Maria, I have used this bean from Chocolate Alchemy, many years ago, I found it was quite astringent bean, in fact so astringent that it curdled milk when I used it to make hot chocolate. It is definitly one that needs 'resting'. I think from memory it was a cooler longer roast I used on this bean. I just looked it up in my notes and it was 800g of beans in one tray for 5 min (170degreesC), 27 min (150degreesC) and then turn oven (kitchen convection) off and leave door open for 10 min then take out of oven and cool (I stir the beans every 5 mins or so during the roasting). I find this last resting in the oven with it off and the door open really developes some good chocolatey notes in the beans and reduces some of that bitterness (some beans that is, not all, I tend to use it on this type of bean and in Vanuatu as it is quite tannic too).

Dark milk chocolate is a great chocolate, if you are setting up a business. For the Australian taste, this is the type of chocolate I would be selling, it is by far and away what people here that taste my chocolate like the best.

I recently bought a small cocao town melanger and have made a dozen or so micro batches in the last month or so.  Using mostly Hispanola from the DR and brought back some Sanchez and a couple of pounds "80%" Hispanola.  These women cooperatives roasted, milled, winnowed and did a gritty grind and make them into 4oz balls.  I also had the chance to translate this summer and see how beans are roasted in a small factory using a continuous method. 

Temperatures were much lower.  They set the factory roaster at around 170 C to have 115-120 C on the beans. Around 250 F.  One women's group uses a pizza type oven and was going toward 350F and burning them.  They were putting them in a cold oven and letting it sit for a couple of hours without attending to them.  I did a roast with them and the temperatures ranged from 250F - 320F and I had it as low as it would go.  It took 45 minutes in a hot oven.   The other women's group is roasting in a big open cast iron pot with wood.  I measured temperatures around 300F as it reached it's peak.  It was about an hour as the pot warmed up and 40-45 for the remaining batches.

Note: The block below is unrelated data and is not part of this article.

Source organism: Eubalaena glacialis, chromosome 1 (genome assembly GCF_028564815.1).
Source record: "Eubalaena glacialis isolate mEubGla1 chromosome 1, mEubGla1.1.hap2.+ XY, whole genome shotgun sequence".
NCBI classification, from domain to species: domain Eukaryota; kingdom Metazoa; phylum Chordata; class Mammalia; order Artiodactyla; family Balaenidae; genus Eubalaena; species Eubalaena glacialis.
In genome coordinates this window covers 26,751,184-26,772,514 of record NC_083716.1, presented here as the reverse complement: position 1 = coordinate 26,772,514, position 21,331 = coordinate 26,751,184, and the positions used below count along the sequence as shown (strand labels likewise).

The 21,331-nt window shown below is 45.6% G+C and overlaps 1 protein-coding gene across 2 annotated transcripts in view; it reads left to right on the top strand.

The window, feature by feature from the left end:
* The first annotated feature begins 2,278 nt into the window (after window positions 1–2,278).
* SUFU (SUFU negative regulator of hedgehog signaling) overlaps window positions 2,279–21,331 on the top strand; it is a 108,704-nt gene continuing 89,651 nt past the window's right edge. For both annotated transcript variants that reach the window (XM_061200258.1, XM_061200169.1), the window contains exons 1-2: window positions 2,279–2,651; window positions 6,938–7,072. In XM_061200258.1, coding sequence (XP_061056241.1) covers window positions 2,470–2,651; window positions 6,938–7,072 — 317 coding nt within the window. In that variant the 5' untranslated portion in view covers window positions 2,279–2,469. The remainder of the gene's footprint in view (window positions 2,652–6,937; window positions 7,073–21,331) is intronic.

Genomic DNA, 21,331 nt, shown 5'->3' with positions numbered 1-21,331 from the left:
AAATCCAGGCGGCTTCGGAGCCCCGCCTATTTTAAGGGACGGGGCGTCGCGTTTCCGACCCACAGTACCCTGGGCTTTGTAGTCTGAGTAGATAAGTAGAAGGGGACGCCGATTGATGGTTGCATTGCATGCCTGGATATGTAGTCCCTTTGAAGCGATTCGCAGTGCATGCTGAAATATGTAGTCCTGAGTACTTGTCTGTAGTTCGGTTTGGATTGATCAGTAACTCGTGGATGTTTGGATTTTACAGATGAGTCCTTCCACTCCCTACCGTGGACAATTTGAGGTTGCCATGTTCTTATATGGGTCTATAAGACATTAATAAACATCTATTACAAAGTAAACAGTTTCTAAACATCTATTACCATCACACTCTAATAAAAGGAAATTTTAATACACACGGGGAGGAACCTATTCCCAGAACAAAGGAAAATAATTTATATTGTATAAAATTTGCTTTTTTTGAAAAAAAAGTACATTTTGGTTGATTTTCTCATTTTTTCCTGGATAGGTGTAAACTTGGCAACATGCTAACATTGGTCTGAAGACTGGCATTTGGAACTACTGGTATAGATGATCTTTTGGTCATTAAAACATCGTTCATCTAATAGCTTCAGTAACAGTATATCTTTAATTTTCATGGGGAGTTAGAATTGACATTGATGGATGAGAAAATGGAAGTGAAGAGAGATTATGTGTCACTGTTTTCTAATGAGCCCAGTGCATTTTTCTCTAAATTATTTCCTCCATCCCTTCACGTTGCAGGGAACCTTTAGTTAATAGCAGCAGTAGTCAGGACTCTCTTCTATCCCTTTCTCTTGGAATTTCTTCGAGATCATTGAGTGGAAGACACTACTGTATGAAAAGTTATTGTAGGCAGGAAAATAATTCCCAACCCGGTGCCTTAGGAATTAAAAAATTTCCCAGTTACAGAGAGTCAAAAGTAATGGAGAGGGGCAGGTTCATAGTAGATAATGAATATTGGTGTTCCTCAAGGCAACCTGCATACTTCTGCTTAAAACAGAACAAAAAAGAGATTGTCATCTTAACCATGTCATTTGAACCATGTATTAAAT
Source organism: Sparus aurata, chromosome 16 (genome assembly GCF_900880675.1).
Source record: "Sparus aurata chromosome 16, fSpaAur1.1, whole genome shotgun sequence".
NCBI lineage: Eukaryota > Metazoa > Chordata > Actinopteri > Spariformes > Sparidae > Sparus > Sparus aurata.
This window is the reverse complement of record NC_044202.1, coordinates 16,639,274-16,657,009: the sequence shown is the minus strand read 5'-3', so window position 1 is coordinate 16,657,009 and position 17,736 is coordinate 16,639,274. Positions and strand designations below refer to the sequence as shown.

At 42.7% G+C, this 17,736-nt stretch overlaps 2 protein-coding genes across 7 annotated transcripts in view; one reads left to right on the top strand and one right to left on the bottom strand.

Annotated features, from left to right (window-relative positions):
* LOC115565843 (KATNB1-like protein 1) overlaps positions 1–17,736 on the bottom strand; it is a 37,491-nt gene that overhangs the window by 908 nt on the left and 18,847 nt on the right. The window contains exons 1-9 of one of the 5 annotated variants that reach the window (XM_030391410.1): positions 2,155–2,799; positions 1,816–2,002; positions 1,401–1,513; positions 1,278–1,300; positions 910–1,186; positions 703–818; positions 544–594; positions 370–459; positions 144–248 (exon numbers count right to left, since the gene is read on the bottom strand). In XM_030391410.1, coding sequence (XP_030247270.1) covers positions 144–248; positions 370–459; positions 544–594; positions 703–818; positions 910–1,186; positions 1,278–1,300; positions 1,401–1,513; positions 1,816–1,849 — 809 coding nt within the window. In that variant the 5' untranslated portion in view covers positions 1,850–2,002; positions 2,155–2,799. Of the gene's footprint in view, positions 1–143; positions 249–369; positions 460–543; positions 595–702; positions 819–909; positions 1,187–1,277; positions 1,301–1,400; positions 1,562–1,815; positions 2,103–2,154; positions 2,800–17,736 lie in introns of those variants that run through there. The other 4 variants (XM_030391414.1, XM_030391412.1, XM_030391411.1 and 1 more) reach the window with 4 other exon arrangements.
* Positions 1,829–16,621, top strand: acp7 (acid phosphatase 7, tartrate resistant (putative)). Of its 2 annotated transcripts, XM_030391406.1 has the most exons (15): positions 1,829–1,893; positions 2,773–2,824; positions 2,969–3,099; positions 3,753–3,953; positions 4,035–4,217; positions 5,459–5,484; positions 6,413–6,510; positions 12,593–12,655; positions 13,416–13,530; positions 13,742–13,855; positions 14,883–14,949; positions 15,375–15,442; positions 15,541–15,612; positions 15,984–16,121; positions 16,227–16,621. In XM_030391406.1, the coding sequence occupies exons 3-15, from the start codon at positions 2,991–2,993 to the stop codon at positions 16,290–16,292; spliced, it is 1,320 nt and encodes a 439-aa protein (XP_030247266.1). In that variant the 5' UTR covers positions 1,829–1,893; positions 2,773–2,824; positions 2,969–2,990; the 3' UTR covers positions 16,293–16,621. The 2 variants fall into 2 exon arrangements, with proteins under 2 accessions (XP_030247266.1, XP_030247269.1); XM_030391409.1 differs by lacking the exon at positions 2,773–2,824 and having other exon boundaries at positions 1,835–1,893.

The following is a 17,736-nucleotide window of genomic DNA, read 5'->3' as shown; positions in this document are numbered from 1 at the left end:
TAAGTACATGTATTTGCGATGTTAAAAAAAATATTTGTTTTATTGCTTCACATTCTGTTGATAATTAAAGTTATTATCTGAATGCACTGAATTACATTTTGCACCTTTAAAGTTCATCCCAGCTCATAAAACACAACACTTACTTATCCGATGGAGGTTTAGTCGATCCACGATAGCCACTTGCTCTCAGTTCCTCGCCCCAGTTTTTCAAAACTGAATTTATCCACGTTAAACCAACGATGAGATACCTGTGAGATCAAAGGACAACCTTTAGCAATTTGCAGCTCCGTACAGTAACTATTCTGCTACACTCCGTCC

I am running out of paste and will have to start buying beans and I appreciate this discussion.

I did one batch of milk chocolate and wondered what percentage of milk powder do you use?

I haven't been aging my chocolate either.  Too eager to start using it. 

10-15% milk powder is a good start for a dark milk choc. I find around 10% for DR type beans and more for fruity beans like Madagascar.

I realize this is a very old thread, but I am just starting and coming across the same challenge. Until today I had no idea how much resting could help with the bitterness of the chocolate. I have battling the bitters for months. Today I reached into a box of chocolates and grabbed a piece of milk chocolate I had made over a week ago. Last week the bar had a bitter aftertaste. Today, I noticed none.

Normally after I mold any candy that I make, I put it into plastic bags.

My question on the resting, under what conditions should the chocolate "rest"? I typically keep my un-molded chocolate in plastic bags, but should it breathe? Have some airflow? Or should it at least be in a large container that is not airtight?

Thanks,

      Mark C.

I'm a huge advocate of letting your chocolate age 3-4 weeks before finalizing a recipe; however in my experience bitterness is not one of the elements that changes significantly over age.  The components that result in bitter attributes are not volatile.